The interest rate is 6.8 percent on loans the government doesn't subsidize, and 4.5 percent on new subsidized loans starting July. Stafford borrowers can receive up to $5,500 for their freshman year, rising up to $7,500 the senior year.
If federal student loans don't cut it, parents can take out a PLUS loan to cover any shortfall.
"Federal loans have so many built-in advantages," Ranzetta says. A parent with a financial setback can defer payments on PLUS, but a private lender may not give them that option, he says.
Private education loans, which have fluctuating rates and less generous repayment options, should be the last resort — or second to the last.
"The only thing they are better than is credit cards," Kantrowitz says. He suggests families are better off taking out a fixed-rate home equity loan than a private education loan.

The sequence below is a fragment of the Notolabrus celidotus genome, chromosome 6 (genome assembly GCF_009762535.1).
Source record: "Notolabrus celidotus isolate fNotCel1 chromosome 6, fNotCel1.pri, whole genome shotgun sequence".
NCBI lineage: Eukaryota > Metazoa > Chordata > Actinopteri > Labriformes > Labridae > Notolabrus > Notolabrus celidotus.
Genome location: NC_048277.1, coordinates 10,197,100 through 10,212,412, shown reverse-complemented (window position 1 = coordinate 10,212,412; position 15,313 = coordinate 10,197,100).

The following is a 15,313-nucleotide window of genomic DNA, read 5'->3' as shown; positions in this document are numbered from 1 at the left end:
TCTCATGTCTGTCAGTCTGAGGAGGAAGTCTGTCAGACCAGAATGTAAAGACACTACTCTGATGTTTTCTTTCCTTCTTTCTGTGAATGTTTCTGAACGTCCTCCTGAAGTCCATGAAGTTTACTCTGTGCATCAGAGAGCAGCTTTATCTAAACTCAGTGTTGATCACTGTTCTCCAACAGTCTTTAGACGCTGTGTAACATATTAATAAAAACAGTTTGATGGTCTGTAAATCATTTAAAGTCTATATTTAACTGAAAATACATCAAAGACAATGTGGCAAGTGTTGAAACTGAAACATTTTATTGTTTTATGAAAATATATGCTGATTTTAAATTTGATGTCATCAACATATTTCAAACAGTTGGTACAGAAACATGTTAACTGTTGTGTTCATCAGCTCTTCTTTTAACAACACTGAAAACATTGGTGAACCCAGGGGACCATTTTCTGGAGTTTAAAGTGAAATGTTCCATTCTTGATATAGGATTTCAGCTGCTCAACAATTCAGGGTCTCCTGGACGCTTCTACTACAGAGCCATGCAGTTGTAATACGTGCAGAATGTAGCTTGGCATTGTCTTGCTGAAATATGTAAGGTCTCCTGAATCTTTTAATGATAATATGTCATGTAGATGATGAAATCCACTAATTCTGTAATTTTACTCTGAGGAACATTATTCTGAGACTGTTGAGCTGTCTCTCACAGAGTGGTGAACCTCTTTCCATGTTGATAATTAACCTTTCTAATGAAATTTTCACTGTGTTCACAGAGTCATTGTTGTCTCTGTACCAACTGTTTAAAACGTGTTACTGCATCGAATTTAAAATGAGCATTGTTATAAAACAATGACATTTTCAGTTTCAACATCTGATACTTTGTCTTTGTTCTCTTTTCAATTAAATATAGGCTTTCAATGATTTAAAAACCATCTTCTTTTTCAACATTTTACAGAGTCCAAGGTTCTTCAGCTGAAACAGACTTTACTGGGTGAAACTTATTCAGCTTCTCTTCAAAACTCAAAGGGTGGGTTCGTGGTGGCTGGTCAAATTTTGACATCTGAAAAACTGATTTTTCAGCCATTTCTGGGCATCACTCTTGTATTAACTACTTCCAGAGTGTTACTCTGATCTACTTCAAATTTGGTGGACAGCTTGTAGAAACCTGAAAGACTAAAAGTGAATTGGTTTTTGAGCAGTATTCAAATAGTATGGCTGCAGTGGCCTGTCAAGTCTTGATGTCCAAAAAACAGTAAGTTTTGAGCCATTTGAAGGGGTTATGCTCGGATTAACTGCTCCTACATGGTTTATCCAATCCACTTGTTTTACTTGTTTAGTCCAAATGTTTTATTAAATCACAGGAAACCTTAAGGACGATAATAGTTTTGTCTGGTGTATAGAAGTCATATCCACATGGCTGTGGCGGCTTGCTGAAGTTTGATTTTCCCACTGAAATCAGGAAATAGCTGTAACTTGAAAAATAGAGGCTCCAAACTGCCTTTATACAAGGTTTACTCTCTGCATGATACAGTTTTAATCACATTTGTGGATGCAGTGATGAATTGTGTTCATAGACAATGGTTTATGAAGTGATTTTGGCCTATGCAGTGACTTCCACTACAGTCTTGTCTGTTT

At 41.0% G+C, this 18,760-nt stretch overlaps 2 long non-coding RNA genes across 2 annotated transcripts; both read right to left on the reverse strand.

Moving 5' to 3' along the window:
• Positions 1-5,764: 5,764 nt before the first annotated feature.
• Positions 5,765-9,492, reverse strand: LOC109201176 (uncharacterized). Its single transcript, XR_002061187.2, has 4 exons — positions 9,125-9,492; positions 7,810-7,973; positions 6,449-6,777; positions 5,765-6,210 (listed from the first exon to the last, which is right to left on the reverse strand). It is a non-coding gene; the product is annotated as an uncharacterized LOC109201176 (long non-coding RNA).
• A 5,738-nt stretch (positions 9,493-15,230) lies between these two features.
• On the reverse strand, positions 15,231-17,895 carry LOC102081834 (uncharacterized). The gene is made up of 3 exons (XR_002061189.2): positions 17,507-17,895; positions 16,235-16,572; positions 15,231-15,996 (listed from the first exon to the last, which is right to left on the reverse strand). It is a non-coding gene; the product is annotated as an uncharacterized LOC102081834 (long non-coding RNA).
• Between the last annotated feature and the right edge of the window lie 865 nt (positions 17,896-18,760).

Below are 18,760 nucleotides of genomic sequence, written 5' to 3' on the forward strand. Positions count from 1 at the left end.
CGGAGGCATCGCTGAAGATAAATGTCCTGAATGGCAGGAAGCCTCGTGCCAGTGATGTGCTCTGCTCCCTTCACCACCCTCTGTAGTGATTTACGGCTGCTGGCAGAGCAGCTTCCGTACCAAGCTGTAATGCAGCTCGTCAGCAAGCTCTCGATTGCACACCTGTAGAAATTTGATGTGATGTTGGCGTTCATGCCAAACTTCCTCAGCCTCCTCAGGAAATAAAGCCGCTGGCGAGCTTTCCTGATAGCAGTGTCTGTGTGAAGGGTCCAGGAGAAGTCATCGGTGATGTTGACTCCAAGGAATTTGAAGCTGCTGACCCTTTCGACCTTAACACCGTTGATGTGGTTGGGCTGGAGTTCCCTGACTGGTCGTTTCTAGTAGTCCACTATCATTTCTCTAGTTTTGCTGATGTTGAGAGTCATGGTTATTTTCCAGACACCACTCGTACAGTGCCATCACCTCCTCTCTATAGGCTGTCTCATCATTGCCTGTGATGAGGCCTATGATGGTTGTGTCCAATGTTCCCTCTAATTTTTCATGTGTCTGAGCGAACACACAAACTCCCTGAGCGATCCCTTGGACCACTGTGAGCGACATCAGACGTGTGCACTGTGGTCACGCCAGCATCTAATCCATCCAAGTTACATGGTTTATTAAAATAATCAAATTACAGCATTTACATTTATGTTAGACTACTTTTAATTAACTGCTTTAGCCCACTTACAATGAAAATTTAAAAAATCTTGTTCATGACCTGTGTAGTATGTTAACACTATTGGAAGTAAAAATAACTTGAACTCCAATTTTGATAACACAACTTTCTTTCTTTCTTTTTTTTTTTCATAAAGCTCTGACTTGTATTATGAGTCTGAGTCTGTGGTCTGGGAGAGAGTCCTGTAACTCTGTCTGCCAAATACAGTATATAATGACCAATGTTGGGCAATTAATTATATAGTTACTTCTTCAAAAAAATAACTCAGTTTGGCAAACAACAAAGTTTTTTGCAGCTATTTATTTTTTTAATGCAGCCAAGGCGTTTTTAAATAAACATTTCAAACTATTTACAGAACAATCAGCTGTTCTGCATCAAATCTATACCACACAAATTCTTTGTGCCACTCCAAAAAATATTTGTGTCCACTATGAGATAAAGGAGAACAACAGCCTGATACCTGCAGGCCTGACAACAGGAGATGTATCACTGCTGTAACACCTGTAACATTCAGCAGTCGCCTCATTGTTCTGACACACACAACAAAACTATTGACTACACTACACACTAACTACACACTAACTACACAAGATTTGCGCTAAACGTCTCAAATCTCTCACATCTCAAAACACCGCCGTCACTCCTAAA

Parents also must have good credit scores to qualify for a private education loan, while students will likely need a co-signer.
Even more changes to the federal loan program are in the works, though a few years away.
Right now, graduates with low pay compared to their debt burden can opt for an income-based repayment plan. Payments never exceed 15 percent of discretionary income and can be zero if a paycheck is meager enough. After 25 years of making payments, any remaining balance is erased.
But beginning with loans made July 2014, payments under this plan won't exceed 10 percent of discretionary income. And balances can be wiped out after 20 years of payments.